The president of The Gambia is not a nice man. And he doesn’t like people like me. President Yahya Jammeh told the UN homosexuality, greed and obsession with world domination “are more deadly than all natural disasters put together.”
When mobs went on an anti-gay rampage in neighbouring Senegal, even digging up the graves of gay men and desecrating the corpses, many gays and lesbians fled across the border. Jammeh threatened them with decapitation if they did not go back.
Disclaimer: I can’t claim to be an expert in Gambian affairs on the basis of one short holiday in his festering pustule of a a micro-country, a former holding pen for slaves awaiting shipment to the Americas.
But living under seige in a large hotel surrounded by a high wall, barbed wire and armed guards (who also patrolled the private beach), was not my idea of fun. Nor were excursions into town ‘protected’ by a gang of violent teenage thugs, or fleeing machete waving youths, angry that we failed to throw enough money at them as we were driven through their village.
This was a place utterly ruined by slavery and colonisation. You didn’t have to be gay to feel the ever present threat of attack: being white was enough. And you can understand why. Nevertheless the news that this tinpot dictator is flouncing out of the Commonwealth, taking his personal hell-hole with him, is cause for rejoicing rather than regret.
In sharp contrast to the vicious homophobia of much of Africa, we like to think of the EU as a champion of gay rights. But astonishingly, there are those in the European Union bureaucracy who think we should shut up about our rights, because it upsets thugs like Jammeh and gets in the way of business.
Nick Westcott, the managing director for Africa in the EU’s diplomatic service, said at a debate in Brussels on Wednesday (2 October) that the EU should be “less apologetic about our financial clout and, secondly … more humble on the cultural issues.”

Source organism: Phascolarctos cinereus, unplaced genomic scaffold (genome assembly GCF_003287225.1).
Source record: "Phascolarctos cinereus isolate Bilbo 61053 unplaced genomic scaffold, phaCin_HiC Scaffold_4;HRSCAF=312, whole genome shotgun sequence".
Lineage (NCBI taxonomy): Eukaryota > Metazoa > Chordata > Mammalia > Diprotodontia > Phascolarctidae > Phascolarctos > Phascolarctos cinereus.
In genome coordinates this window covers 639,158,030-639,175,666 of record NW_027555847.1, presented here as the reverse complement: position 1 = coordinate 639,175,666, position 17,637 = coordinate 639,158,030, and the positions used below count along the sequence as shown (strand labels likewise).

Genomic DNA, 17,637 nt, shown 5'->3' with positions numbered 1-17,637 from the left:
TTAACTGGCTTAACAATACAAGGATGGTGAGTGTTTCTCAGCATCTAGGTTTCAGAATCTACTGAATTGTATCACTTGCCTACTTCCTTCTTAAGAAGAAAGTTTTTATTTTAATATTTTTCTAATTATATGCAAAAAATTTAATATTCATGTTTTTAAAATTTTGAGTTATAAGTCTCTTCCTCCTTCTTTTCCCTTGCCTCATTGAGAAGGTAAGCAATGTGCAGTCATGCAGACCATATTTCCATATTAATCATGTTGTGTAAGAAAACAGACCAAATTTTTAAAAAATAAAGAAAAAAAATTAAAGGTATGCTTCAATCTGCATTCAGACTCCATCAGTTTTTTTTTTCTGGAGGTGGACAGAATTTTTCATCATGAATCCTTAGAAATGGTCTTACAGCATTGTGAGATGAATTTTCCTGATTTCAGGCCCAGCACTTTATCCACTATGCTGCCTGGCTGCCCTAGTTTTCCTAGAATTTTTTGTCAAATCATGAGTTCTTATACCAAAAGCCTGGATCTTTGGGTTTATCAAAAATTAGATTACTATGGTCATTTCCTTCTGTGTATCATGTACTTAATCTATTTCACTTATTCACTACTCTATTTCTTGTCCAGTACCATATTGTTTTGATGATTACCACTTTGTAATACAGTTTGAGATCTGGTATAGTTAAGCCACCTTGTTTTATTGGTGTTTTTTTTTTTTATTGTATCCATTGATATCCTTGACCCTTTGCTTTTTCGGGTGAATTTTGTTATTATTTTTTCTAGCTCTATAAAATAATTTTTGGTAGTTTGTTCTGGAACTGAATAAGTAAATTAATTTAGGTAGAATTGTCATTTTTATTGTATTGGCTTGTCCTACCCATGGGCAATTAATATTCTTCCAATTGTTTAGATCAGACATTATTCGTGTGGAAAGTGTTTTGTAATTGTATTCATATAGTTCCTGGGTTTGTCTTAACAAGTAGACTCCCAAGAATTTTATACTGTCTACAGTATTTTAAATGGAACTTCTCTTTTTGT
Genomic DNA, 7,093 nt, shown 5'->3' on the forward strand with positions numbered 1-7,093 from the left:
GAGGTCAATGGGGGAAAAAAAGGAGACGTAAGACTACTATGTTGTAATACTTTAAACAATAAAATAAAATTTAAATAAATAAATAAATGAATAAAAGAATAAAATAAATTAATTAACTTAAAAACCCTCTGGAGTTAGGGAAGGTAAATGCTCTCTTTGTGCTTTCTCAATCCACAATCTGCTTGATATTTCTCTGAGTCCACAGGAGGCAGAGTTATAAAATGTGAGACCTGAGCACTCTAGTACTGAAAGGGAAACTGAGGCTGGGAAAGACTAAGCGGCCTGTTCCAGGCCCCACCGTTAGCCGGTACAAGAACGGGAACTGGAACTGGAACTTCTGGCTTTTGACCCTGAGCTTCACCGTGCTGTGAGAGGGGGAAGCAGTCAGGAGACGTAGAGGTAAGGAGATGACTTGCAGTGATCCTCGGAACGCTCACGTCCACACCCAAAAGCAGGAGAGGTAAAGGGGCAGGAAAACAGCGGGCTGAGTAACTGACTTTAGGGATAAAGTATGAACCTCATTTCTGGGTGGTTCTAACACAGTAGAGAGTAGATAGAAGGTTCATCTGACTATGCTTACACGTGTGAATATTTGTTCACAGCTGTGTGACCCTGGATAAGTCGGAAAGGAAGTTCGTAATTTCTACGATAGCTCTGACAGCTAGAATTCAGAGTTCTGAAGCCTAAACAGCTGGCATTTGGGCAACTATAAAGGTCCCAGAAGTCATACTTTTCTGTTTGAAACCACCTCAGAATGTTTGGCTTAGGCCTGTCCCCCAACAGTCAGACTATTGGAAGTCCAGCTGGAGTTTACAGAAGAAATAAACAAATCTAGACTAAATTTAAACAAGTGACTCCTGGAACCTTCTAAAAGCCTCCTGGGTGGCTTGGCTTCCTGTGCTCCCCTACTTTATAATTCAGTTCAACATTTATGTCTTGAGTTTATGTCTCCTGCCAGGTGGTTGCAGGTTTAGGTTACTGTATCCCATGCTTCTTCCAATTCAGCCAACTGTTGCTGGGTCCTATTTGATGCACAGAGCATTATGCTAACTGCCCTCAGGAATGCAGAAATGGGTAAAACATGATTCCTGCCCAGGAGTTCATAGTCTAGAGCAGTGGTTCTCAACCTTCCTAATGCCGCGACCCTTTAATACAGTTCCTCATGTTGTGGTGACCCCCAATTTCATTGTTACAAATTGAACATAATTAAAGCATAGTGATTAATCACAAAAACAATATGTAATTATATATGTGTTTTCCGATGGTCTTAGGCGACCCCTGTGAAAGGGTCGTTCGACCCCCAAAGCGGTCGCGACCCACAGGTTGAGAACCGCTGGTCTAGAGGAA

“We can lecture about lesbian, gays and bisexuals until the cows come home. And it will have a wholly counterproductive effect on our usefulness in Africa. We need to focus on fundamental values.”
Fundamental values which clearly don’t include respect for LGBTI people.
Here’s my take on this. I’m all for respecting other peoples rights. So long as they respect mine. In a pissing contest, my human rights trump Jammeh’s cultural rights and Westcott’s commercial imperatives every time.
In fact, I believe we as a community should be demanding that every official entity, from the tiniest local council all the way up to the national government, have a clear policy in place, rigorously enforced.
We do not do business with people and organisations which discriminate. If you do not have policies and procedures in place to protect and support your LGBTI employees, clients and customers, and can demonstrate they they are enforced, you are ineligible to do business with us in any way shape or form. Have a nice day.
And there the matter ends. If human rights mean anything, they mean that these are the values by which we live and work. Otherwise they are just empty words.